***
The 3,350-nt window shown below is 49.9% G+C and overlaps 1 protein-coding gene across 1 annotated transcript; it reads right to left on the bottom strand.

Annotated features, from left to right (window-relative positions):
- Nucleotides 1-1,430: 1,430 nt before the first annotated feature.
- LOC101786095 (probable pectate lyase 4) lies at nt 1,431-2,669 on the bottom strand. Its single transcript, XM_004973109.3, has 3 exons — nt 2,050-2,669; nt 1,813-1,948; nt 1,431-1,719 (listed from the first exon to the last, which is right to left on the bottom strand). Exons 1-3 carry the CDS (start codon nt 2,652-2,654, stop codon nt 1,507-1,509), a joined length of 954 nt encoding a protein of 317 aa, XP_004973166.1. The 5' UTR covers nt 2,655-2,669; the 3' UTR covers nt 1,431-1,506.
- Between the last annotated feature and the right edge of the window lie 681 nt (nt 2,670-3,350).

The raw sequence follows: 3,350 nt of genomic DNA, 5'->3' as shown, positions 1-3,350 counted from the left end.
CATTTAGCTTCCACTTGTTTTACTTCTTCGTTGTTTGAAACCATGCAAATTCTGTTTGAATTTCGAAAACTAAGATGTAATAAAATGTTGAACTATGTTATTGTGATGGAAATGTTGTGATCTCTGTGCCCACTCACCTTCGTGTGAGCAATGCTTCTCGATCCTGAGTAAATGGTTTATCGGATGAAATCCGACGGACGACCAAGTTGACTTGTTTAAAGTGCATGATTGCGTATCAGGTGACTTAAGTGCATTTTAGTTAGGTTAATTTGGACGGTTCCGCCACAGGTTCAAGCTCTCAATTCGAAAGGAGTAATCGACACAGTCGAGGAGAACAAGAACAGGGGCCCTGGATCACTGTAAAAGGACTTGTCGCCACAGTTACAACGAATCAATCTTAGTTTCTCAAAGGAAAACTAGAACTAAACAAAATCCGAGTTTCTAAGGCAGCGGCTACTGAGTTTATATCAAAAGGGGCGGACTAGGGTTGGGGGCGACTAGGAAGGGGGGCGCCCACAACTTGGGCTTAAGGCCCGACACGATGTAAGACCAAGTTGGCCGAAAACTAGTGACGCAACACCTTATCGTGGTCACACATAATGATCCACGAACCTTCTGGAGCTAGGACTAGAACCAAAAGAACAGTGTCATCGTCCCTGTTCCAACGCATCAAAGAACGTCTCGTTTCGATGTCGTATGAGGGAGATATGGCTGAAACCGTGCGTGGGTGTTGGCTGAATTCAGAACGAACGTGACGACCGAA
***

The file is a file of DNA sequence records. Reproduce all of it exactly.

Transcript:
The 3,350-nt window shown below is 49.9% G+C and overlaps 1 protein-coding gene across 1 annotated transcript; it reads right to left on the bottom strand.

Annotated features, from left to right (window-relative positions):
- Nucleotides 1-1,430: 1,430 nt before the first annotated feature.
- LOC101786095 (probable pectate lyase 4) lies at nt 1,431-2,669 on the bottom strand. Its single transcript, XM_004973109.3, has 3 exons — nt 2,050-2,669; nt 1,813-1,948; nt 1,431-1,719 (listed from the first exon to the last, which is right to left on the bottom strand). Exons 1-3 carry the CDS (start codon nt 2,652-2,654, stop codon nt 1,507-1,509), a joined length of 954 nt encoding a protein of 317 aa, XP_004973166.1. The 5' UTR covers nt 2,655-2,669; the 3' UTR covers nt 1,431-1,506.
- Between the last annotated feature and the right edge of the window lie 681 nt (nt 2,670-3,350).

The raw sequence follows: 3,350 nt of genomic DNA, 5'->3' as shown, positions 1-3,350 counted from the left end.
CATTTAGCTTCCACTTGTTTTACTTCTTCGTTGTTTGAAACCATGCAAATTCTGTTTGAATTTCGAAAACTAAGATGTAATAAAATGTTGAACTATGTTATTGTGATGGAAATGTTGTGATCTCTGTGCCCACTCACCTTCGTGTGAGCAATGCTTCTCGATCCTGAGTAAATGGTTTATCGGATGAAATCCGACGGACGACCAAGTTGACTTGTTTAAAGTGCATGATTGCGTATCAGGTGACTTAAGTGCATTTTAGTTAGGTTAATTTGGACGGTTCCGCCACAGGTTCAAGCTCTCAATTCGAAAGGAGTAATCGACACAGTCGAGGAGAACAAGAACAGGGGCCCTGGATCACTGTAAAAGGACTTGTCGCCACAGTTACAACGAATCAATCTTAGTTTCTCAAAGGAAAACTAGAACTAAACAAAATCCGAGTTTCTAAGGCAGCGGCTACTGAGTTTATATCAAAAGGGGCGGACTAGGGTTGGGGGCGACTAGGAAGGGGGGCGCCCACAACTTGGGCTTAAGGCCCGACACGATGTAAGACCAAGTTGGCCGAAAACTAGTGACGCAACACCTTATCGTGGTCACACATAATGATCCACGAACCTTCTGGAGCTAGGACTAGAACCAAAAGAACAGTGTCATCGTCCCTGTTCCAACGCATCAAAGAACGTCTCGTTTCGATGTCGTATGAGGGAGATATGGCTGAAACCGTGCGTGGGTGTTGGCTGAATTCAGAACGAACGTGACGACCGAA